The strange species of UX designers
Who? What? When? Where? Why?
The idea of writing this article started after a collaboration I’ve had on a project with one of my clients. He wanted to raise awareness within the organization so that everyone can understand the challenges we’ve encountered, how we made decisions and the types of tasks we tackled.
Personally, I’ve never written an article in my life so here it is: how I see the world I’m living in.
About UX Designers
We, UX Designers, are facing a lot of challenges daily. One of the first challenges in any interaction is to make people understand what a UX Designer does. Many people think that our job is just to draw some buttons and add pretty colors… Easy peasy I might say. In reality our set of skills is more complex and we do way more than that.
As UX Designers we need to understand the reason people use a product or a service. For this to happen, we also need to gain more insights, like: understanding the business and the position on the market; study the users’ habits and goals; understand how they feel and find the pain they seek to solve. Before engaging with a website or app, people always ask themselves questions (often without realizing): How can it help me in my day to day life? Is it easy to understand? Does it bring any value? It’s our job to find the answers to these questions way before they are raised by the users themselves. Acknowledge the fact that people are not the same and may use a product in many different ways. Do not fall into the trap of assuming that others share your beliefs and responses to given situations (false-consensus effect).
UX Designers are studying user behavior and understand user motivations in order to design better experiences that will solve the right problems.
We need to have in mind that not only designers need to take these into consideration, but anyone “who cares about driving customer engagement” (Eric Ries). Everyone in the organization needs to be on the same page and have a common goal: solve the RIGHT problems. By creating products based on personal assumptions and without taking users’ needs into account, organizations risk creating bad experiences that do not motivate them to take action. Based on studies, humans tend to add more weight to the negative experiences than the positive ones (negativity bias). How do you want to be perceived?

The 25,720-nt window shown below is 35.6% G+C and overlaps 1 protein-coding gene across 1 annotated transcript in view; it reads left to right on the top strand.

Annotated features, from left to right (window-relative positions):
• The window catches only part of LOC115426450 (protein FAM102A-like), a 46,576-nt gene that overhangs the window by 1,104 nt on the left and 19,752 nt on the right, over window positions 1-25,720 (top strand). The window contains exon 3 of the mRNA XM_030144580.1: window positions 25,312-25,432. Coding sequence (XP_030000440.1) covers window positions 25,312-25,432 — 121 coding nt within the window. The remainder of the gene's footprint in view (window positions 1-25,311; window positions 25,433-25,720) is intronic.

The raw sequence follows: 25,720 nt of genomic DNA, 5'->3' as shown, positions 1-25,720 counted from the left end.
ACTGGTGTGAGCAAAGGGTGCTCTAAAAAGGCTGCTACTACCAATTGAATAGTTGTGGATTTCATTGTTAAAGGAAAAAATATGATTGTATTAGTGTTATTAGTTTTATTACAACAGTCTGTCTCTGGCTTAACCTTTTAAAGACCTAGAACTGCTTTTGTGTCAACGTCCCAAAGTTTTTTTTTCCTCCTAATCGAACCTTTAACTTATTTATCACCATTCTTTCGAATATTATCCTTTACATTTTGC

Users are not involved in the process, they do not represent themselves in meetings, so we need to speak up for them.
There isn’t a unique recipe for success. We have a process that we follow and we tweak it as needed. Our work is based on studied methodologies and processes in order to create functional and appealing products for our users.
What we do
- We are studying many fields to find a balance between the user needs and the business goals. What UX Designers actually do?
- Understand the business and the possible opportunities.
- Understand and empathize with the users, take user interviews, make user profiles and customer journeys.
- Understand the market, new trends and new technologies.
- Understand the business environment, study the competitors and drive customer engagement.
- Share all findings within the organization, write supporting documentations and build business cases.
- Understand the development aspects, technical constraints, data types and data structures.
- Understand the laws and the users’ rights.
- Write texts that are clear, concise and useful to help and guide the user.
- Measure the behavior of users with analytics platforms, develop strategic plans and share the gathered information.
And the list could continue…
Of course, we also design buttons, forms, lists and other interactive elements, but we base our decisions on validated findings. That’s the secret!
The UX Process explained